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Changpeng Zhao, founder of Binance, the world’s largest cryptocurrency exchange, has been sentenced to four months in prison.

Judge Richard Jones, who presided over the sentencing hearing in the Western District of Washington on Tuesday, handed down a lighter sentence than the three years petitioned by the prosecution.

Last November, Zhao—better known as CZ—pleaded guilty to willfully violating anti-money-laundering rules that enabled hundreds of millions of dollars in transactions involving US-sanctioned entities, including Iran and Cuba, to pass through the Binance platform. The plea deal required Zhao to step down as Binance chief executive and accept a $150 million fine, and for the company to pay a $4.3 billion penalty.

“Zhao’s willful violation of US law was no accident or oversight,” the US Department of Justice wrote in a court filing ahead of the sentencing. “He made a business decision that violating US law was the best way to attract users, build his company, and line his pockets.”

In the filing, prosecutors requested that Zhao receive a 36-month prison sentence, pointing to the need to “deter others who are tempted to build fortunes and business empires by breaking US law.” Zhao’s legal counsel asked for probation, on the grounds that no defendant in a comparable case “has ever been sentenced to incarceration.”

In coming to an appropriate sentence for Zhao, the judge was required to “look past the guidelines” and factor in context beyond the facts of the underlying crime, says Daniel Richman, a professor of law at Columbia University and former federal prosecutor. That includes the character of the defendant, the likelihood of recidivism, past infractions, and other factors.

In a letter to the judge in advance of the hearing, Zhao apologized for his conduct and accepted responsibility for the failure to establish an effective compliance program at Binance. “Words cannot explain how deeply I regret my choices that result in me being before the Court,” he wrote. “Please accept my assurance that this will be my only encounter with the criminal justice system.”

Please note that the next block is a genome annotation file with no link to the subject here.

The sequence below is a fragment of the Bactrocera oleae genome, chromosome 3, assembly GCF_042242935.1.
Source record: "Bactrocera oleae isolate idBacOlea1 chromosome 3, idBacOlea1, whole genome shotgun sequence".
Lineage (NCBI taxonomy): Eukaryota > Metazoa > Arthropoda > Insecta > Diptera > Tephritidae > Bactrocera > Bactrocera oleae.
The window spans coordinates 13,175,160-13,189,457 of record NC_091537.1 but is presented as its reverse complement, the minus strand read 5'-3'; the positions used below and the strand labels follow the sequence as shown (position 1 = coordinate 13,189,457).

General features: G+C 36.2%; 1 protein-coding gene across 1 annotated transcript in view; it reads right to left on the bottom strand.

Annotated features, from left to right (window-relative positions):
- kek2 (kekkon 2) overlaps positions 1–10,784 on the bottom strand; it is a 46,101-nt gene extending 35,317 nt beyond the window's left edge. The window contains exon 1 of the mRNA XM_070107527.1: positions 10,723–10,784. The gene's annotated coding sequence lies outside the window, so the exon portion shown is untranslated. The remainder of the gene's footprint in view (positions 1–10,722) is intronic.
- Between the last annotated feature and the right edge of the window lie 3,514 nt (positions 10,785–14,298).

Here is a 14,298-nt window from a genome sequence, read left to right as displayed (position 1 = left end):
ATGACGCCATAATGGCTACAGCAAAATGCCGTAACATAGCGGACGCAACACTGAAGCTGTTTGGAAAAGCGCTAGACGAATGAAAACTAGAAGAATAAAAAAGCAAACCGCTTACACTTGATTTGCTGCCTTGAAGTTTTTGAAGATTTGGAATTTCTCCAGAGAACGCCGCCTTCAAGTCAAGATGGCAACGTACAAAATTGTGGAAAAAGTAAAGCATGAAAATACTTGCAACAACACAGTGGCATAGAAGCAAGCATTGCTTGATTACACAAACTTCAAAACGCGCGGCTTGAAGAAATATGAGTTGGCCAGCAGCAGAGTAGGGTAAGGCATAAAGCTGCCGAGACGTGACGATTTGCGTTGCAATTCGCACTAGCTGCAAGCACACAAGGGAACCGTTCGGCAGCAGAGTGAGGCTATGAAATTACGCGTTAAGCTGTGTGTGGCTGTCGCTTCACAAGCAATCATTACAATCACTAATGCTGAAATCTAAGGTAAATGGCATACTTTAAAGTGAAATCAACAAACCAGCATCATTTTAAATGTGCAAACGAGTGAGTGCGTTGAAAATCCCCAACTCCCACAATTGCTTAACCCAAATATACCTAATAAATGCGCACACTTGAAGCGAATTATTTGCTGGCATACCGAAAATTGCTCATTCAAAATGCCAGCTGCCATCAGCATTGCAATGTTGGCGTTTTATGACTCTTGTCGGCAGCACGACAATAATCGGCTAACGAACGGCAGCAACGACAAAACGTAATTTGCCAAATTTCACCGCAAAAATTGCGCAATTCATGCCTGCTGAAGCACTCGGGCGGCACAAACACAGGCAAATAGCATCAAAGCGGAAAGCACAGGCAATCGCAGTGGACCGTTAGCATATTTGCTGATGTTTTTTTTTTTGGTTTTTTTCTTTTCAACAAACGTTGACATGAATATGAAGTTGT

Zhao’s willingness to “plead guilty and take responsibility” will have counted in his favor, says Richman, but evidence of his flagrant disregard for the law will have weighed heavily on the judge. “When you have somebody who flouted the law in such a sustained way, one could expect that respect for the law will loom large in the sentence the judge imposes,” says Richman.

Zhao is the second crypto figurehead to face criminal sentencing in the US in as many months. On March 28, Sam Bankman-Fried, or SBF, founder of bankrupt crypto exchange FTX, was sentenced to 25 years in prison. Before their respective falls from grace, the pair vied for control of the exchange market and reportedly sparred frequently. But the similarities between the cases end there.

“It’s an easy comparison, but an imperfect one,” says Daniel Silva, an attorney at law firm Buchalter and former US prosecutor. “CZ pleaded guilty to not following the law as required of a financial institution executive. SBF was different: He was improperly using customer funds, gained through fraudulent statements and material omissions of fact.”

In their own presentence filing, Zhao’s counsel made a thinly-veiled reference to the distinction. “Mr. Zhao has been convicted only of an AML [anti-money-laundering] compliance failure,” they wrote. “He has not defrauded any investors, there has been no misappropriation of customer funds.” Their client, they appeared to be saying, is no SBF.

Zhao will not be required to forfeit the wealth he has accrued as founder of Binance as part of his sentence. Although he departed Binance in November, Zhao is reported to retain an estimated 86 percent stake in the exchange and continues to be worth tens of billions of dollars.

The DOJ, which until last year had secured few landmark crypto convictions, will nonetheless celebrate the conviction. “Whether people criticize the sentence as too light, it sends a healthy message,” says Silva. The aim is to “deter the next crypto or financial institution CEO from thumbing their nose at anti-money-laundering regulations.”